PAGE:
If the ANS is working properly, the process of stress and recovery becomes a really pleasurable experience. It is probably one of the major reasons why people ‘fall in love’ with the fitness world, sometimes change their profession, and attempt to give back to people and help them experience the same happiness they felt. Sometimes though, our good intentions can cause harm. The problem arises when we experience prolonged exposure to SNS activation. “…Prolonged exposure to glucocorticoids (read SNS hormones to non scientific readers) flattens dopamine production. Then, as the classic criterion for depression says, there is a loss of enjoyment in the activities once found pleasurable.” What happens with most people at this point is they try to figure out what is ‘wrong.’ They experience burn out, look for a new coach, try new supplements, go get their blood work taken, say they are no longer having fun, no longer make training progress, beginning to feel chronic joint irritation, and begin experiencing something that was one of their favorite activities as one of their biggest nightmares. Because people’s identities are often (in fitness) tied with the positive praise of improving, looking lean, professional expectations, etc they are trapped in a negative cycle and can’t find the way back to enjoyment. However, there is hope, and there are ways to get yourself back to a competitive (or even consistent) state of aggressive training if you or one of your athletes falls into this rapidly growing category of people.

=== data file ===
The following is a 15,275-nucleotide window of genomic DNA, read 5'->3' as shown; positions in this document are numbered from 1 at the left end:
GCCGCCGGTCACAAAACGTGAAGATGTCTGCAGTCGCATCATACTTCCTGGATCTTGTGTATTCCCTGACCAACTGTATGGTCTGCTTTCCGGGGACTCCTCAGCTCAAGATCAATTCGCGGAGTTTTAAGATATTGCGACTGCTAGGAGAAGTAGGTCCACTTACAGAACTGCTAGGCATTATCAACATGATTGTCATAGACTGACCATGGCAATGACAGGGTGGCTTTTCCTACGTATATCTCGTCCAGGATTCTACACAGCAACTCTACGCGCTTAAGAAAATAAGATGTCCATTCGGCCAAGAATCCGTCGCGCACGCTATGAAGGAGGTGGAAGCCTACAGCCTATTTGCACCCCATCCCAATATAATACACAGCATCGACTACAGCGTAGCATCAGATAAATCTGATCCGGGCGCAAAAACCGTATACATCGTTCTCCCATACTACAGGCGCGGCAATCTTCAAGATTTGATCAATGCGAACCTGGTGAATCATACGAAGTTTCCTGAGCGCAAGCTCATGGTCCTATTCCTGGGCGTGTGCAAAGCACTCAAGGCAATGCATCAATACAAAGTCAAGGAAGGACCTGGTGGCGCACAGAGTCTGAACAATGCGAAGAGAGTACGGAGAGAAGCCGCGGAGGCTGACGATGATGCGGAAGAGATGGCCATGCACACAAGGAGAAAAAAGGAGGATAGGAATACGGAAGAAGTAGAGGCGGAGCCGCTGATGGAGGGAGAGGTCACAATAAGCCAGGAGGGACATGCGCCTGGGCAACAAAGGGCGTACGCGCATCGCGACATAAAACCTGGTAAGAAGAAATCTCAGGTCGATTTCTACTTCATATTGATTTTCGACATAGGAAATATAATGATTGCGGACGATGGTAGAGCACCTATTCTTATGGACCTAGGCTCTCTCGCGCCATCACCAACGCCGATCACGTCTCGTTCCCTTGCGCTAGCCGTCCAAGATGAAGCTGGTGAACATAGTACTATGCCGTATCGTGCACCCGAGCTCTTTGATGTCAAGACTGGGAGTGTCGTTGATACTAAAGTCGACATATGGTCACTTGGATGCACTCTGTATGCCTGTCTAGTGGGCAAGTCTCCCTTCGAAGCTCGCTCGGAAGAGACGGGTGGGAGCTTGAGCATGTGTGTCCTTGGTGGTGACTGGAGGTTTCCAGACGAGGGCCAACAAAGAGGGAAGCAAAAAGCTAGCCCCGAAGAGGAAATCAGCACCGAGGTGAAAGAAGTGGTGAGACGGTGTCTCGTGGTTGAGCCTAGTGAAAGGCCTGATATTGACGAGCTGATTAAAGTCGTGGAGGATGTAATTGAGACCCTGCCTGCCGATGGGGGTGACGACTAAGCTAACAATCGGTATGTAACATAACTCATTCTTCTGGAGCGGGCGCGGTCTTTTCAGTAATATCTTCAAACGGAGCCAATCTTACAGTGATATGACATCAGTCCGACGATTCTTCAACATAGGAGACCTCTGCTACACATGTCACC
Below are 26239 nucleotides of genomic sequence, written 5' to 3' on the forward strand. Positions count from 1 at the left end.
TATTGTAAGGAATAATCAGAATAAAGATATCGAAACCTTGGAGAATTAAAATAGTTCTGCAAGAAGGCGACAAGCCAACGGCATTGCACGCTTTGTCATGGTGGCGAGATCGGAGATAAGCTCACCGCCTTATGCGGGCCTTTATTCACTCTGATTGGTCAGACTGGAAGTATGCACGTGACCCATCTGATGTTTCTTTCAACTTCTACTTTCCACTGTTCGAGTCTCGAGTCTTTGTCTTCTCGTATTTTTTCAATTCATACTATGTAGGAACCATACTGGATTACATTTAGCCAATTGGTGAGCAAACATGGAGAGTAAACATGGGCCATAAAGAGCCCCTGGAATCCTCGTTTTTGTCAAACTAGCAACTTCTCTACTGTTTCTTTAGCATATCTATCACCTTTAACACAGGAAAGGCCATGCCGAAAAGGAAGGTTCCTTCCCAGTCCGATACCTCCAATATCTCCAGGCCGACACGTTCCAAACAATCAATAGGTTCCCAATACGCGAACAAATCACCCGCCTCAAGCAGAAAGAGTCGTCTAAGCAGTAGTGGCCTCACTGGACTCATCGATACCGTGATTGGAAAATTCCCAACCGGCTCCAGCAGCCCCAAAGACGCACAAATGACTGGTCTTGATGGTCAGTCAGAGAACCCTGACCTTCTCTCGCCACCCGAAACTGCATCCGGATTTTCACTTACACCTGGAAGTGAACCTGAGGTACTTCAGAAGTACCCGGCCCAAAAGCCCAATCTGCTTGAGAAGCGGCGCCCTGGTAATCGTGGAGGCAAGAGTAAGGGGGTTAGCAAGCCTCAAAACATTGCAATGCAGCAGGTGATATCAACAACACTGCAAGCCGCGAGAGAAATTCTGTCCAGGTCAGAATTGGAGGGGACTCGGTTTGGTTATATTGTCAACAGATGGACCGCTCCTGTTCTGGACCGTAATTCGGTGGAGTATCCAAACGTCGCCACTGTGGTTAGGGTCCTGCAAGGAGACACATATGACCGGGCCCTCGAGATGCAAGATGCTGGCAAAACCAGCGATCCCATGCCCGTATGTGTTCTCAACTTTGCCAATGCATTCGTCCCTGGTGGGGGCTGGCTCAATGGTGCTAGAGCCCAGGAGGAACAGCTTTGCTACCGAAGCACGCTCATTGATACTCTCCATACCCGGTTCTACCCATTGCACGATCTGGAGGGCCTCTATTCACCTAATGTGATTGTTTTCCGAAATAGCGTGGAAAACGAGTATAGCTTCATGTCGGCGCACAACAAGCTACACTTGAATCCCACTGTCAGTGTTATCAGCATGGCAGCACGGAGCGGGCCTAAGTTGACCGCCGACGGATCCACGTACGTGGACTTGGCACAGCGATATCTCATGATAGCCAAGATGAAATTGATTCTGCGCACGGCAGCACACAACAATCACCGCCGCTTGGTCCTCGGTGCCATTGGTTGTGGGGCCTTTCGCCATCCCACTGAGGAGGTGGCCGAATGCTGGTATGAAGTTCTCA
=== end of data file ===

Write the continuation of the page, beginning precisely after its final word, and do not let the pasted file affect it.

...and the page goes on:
The first way to fix this is the most simple: REST! There is no shame in sleeping a couple extra hours a week, taking a prolonged break from training, putting a couple extra pounds of body-fat on, taking a vacation, or temporarily avoiding high intensity work to get healthy. Almost every sport has an off season where people are allowed to get themselves back into ANS balance to take the stress off before the upcoming season. So, thinking of your training as a cyclical thing wouldn’t be the heresy that most people think it to be when they ‘lose fitness.’ The leaders of our training culture train at enormous levels of volume and are constantly trying to teach others how to follow suit. The problem with most leaders in the physical fitness world is that they are genetically physical freaks (or on lots of synthetic hormones).
"…a rat will be less likely to develop an ulcer in response to a series of electric shocks if it can gnaw on a bar of wood throughout, because it has an outlet for it’s frustration. A baboon will secrete fewer stress hormones in response to frequent fighting if the aggression results in a rise, rather than a fall, in the dominance hierarchy; he has a perception that life is improving. A person will become less hypertensive when exposed to a painfully loud noise if she believes she can press a button at any time to lower the volume; she has a sense of control.”
–Robert Spolsky (Scientific American 8/10/03)